I skipped reading poetry this morning to finish Emily Wilson’s lively, entertaining book, The Death of Socrates. I have been reading a library copy. Sometimes I intensify my reading of a book simply because it’s due soon. Wilson came to my attention with her recent new translation of the Odyssey. A copy of this book is sitting on my to read stack which is quite big these days and not literally stacked but spread all over the living room.
You wouldn’t think that a book about the death of Socrates would be lively and entertaining, but that’s how I found this one. Wilson shrewdly picks apart many accounts of Socrates from Plato to Satie’s “Socrate” to a comic piece by Woody Allen.
I had never really thought much about how prevalent Socrates is in western art, literature, entertainment and thought. I have read much of Plato’s account of Socrates and it is this Socrates that I think most informs my own idea of him. But Wilson shows how philosophers re-imagine Socrates factoring in their own world view. She clearly outlines how each thinker’s Socrates comes together and compares and contrasts it to the more contemporary initial accounts of Plato, Xenophon, and Aristophanes.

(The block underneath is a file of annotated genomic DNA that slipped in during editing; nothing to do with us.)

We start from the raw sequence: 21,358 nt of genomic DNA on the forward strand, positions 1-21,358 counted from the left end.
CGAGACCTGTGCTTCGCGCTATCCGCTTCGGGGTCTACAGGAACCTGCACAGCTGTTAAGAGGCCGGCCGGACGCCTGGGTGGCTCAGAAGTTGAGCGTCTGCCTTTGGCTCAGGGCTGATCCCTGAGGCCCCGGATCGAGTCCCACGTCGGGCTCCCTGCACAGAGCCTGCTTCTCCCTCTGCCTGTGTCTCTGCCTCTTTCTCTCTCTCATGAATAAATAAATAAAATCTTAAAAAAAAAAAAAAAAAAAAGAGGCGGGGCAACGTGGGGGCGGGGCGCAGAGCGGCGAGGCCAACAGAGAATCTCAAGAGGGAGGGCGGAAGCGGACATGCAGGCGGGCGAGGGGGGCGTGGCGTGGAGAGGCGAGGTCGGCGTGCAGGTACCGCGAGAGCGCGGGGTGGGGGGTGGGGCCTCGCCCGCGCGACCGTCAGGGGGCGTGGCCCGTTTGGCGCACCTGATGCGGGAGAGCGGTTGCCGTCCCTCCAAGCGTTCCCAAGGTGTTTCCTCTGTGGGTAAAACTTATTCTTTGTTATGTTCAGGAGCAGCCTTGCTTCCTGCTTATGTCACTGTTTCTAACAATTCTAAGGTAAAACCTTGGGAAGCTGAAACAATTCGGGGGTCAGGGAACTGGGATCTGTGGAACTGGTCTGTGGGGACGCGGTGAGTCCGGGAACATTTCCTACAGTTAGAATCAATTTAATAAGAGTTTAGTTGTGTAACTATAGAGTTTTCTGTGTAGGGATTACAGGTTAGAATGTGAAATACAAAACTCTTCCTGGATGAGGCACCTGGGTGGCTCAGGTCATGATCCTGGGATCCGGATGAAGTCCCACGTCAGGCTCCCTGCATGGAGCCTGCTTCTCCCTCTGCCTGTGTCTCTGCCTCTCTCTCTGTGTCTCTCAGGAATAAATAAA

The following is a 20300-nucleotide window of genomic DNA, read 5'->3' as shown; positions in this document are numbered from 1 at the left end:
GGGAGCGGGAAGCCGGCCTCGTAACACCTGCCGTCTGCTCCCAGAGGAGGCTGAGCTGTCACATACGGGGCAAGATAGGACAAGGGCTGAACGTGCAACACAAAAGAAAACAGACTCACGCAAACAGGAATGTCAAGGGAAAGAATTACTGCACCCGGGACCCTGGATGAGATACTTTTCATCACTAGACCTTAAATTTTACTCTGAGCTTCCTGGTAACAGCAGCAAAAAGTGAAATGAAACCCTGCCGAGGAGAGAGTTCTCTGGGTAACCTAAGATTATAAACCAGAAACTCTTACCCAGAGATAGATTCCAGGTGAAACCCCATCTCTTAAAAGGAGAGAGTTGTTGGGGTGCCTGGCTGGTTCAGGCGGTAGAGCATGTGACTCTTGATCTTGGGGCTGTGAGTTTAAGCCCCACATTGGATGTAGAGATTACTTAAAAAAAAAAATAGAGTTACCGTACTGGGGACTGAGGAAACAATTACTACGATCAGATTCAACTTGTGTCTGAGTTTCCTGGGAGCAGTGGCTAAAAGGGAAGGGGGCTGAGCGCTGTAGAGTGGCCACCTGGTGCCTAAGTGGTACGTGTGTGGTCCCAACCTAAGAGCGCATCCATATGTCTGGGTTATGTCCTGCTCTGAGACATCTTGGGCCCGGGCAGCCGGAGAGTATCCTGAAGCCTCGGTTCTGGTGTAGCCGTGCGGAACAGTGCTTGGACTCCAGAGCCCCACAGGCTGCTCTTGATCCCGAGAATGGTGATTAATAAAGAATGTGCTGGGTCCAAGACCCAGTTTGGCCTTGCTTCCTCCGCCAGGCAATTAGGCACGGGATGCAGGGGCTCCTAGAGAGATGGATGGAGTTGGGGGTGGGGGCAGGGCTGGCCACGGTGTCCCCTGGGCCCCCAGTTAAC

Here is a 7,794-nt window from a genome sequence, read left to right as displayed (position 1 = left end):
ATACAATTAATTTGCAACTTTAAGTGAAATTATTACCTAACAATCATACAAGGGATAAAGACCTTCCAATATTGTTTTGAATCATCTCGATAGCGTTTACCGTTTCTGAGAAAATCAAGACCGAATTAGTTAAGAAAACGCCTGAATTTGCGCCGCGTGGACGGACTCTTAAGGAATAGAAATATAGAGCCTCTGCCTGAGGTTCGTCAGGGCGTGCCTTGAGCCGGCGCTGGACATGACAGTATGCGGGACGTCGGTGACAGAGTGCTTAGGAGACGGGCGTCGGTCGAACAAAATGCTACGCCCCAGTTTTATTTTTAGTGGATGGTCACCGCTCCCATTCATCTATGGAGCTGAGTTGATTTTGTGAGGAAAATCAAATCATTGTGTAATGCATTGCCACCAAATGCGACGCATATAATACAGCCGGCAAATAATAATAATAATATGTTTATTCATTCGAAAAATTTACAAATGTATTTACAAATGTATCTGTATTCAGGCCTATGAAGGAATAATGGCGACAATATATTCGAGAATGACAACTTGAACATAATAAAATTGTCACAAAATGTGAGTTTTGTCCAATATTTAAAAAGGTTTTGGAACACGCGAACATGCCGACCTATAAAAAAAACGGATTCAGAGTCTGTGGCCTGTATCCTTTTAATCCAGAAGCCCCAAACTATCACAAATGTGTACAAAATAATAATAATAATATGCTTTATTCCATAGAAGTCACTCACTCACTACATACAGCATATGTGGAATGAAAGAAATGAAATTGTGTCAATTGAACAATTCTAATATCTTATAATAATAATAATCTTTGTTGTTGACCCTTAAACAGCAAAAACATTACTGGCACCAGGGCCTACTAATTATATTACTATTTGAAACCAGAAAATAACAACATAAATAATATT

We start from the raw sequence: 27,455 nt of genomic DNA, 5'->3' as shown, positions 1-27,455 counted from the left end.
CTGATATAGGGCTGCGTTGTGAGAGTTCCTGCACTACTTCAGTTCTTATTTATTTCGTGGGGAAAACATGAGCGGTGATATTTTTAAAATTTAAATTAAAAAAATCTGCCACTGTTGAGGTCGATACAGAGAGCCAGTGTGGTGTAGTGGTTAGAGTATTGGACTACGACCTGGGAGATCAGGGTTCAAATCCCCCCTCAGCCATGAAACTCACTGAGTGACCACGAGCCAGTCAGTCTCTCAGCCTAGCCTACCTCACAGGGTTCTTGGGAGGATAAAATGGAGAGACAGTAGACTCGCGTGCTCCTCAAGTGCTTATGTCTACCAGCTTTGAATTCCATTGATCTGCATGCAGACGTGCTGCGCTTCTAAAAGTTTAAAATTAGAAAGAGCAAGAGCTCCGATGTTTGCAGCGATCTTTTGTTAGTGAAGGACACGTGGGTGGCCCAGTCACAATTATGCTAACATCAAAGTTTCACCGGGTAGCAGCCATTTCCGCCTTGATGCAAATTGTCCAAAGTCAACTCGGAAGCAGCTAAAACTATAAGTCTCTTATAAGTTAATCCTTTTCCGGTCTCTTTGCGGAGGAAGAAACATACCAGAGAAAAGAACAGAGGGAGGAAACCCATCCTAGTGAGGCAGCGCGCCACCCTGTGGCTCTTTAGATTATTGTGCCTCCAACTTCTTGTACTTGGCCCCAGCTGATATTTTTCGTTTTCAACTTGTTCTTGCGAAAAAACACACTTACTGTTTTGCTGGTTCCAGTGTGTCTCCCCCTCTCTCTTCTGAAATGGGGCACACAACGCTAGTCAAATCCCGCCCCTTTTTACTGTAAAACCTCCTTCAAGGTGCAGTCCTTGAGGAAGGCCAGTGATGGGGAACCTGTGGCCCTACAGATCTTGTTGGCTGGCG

An added pleasure for me is that in my Greek study I have been reading excerpts of Plato and Xenophon including Plato’s description of the death of Socrates.
Throughout the text, Wilson discusses how visual artists have presented Socrates with an emphasis on the story of his death. There are even a few paragraphs on The Hemlock Society which has apparently changed its name to “Compassion and Choices” to distance itself from elitism and controversy of Socrates the dead white male.
I now have a list of follow up books to check out including Mary Renault’s The Last of the Wine and the sci fi time travel novel, The Plot to Save Socrates, by Paul Levinson. Time to break out my vinyl recording of “Socrate.”